What is open access fiber

Telecom competitors: "Open access before regulation" is to apply to fiber optics

The telecom competitors want to tackle the urgently needed fiber optic expansion jointly - and wherever possible, together with the ex-monopoly. The idea of ​​networks that are open to all service providers is primarily intended to contribute to the utilization of the infrastructure and faster amortization of investments. This is also not possible without rules - and the transition from copper connection lines to fiber optics needs to be accompanied by regulatory measures. Breko outlined what this could look like in the future in a strategy paper that the network operator association presented on Thursday at its annual meeting in Berlin.

New rules of the game

"We need fiber optics across the board by 2025," says Breko boss Stephan Albers. This is an ambitious goal, and the network operators know that too. "But it is important to formulate the goal now." And to lay down the rules of the game for it: With the departure from copper cables - previously the bottleneck and usually under the control of Telekom - the regulation must also adapt to the new market.

"The fiber optic market has a different structure," says Breko regulatory expert Benedikt Kind. The market is characterized by smaller, regional providers. A future regulatory regime must take this into account. "Everything that we have in copper today, we would not see in fiber optics," says Kind. The approach of advance regulation, which the Federal Network Agency has so far followed with the preliminary products for local loop access, should not simply be carried over into the fiber optic age.

Open access without regulation

Breko's proposal: Anyone who builds an open access network, i.e. opens up their infrastructure to third parties, is out of regulation. The operator thus has a choice: if he opens his network to others, he negotiates the conditions for it with the contractual partner himself. The Breko expressly includes Telekom in this - the first cooperations, including with the Bonn-based company, are already in place.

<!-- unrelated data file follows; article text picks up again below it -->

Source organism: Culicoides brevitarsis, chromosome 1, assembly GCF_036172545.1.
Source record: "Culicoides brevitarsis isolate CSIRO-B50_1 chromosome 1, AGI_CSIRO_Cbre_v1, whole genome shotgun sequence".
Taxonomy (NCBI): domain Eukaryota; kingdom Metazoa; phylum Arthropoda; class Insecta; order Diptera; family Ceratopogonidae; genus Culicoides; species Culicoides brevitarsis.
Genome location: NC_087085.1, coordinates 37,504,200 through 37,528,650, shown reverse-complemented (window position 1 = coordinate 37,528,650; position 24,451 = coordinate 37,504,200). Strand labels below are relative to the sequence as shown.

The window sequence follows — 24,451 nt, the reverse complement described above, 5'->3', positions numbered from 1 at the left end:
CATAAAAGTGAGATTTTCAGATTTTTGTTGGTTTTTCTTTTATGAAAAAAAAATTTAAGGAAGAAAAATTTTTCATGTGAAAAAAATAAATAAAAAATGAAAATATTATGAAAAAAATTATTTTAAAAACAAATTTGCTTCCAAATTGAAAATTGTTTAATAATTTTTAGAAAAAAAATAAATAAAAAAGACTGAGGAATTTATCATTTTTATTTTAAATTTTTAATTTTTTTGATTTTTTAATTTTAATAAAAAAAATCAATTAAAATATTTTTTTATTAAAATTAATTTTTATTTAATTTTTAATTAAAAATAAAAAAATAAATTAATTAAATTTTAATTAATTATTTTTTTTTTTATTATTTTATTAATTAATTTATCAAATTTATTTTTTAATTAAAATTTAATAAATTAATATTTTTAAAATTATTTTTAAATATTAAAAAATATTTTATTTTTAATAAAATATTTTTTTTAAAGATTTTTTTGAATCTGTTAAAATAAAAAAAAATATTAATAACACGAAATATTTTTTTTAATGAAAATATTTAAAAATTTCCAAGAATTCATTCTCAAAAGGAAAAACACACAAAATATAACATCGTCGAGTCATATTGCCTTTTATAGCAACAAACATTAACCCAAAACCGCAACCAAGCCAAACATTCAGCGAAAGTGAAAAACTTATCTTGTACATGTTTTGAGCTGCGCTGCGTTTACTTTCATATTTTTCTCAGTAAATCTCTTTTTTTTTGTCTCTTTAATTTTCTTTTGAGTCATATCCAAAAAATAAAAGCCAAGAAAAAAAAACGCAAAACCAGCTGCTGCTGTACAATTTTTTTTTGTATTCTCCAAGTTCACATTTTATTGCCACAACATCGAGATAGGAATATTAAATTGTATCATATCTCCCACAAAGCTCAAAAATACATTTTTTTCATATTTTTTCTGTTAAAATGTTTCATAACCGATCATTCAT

In this model, the Federal Network Agency has the role of arbitrator, who moderates and can also decide in the event of a dispute. The regulatory authority would still have to specify access models for closed networks. From the point of view of the association, however, there must be no complete deregulation. The Breko speaks of a "protective regulation" that only intervenes where it is necessary.

"Fair Transition"

Telecom competitors want a "fair transition" for the step from the copper to the glass age. This means, among other things, that access to Telekom's copper network should be retained for as long as it is needed. Prices shouldn't go up if demand drops because of the move to fiber. So far, the Federal Network Agency has also calculated the access charges on the basis of assumed costs for the construction of the new infrastructure used. With fewer competitors who need local loop access, this surcharge would cause prices to rise.

"The motto for the future fiber optic world is: Open Access before regulation", Albers summarizes the Breko proposal. "Regulation then only sets the indispensable guard rails" - and intervenes if negotiations fail. "And only FTTH / B, please promote "- and not, as recently, the expansion of vectoring or successor technologies such as super vectoring and G.fast. If the failed explorations are a yardstick for a Jamaica coalition, that remains a hot topic: The three partners had each other in theirs Paper cannot lead to a clear commitment to FTTH funding. (Vbr)

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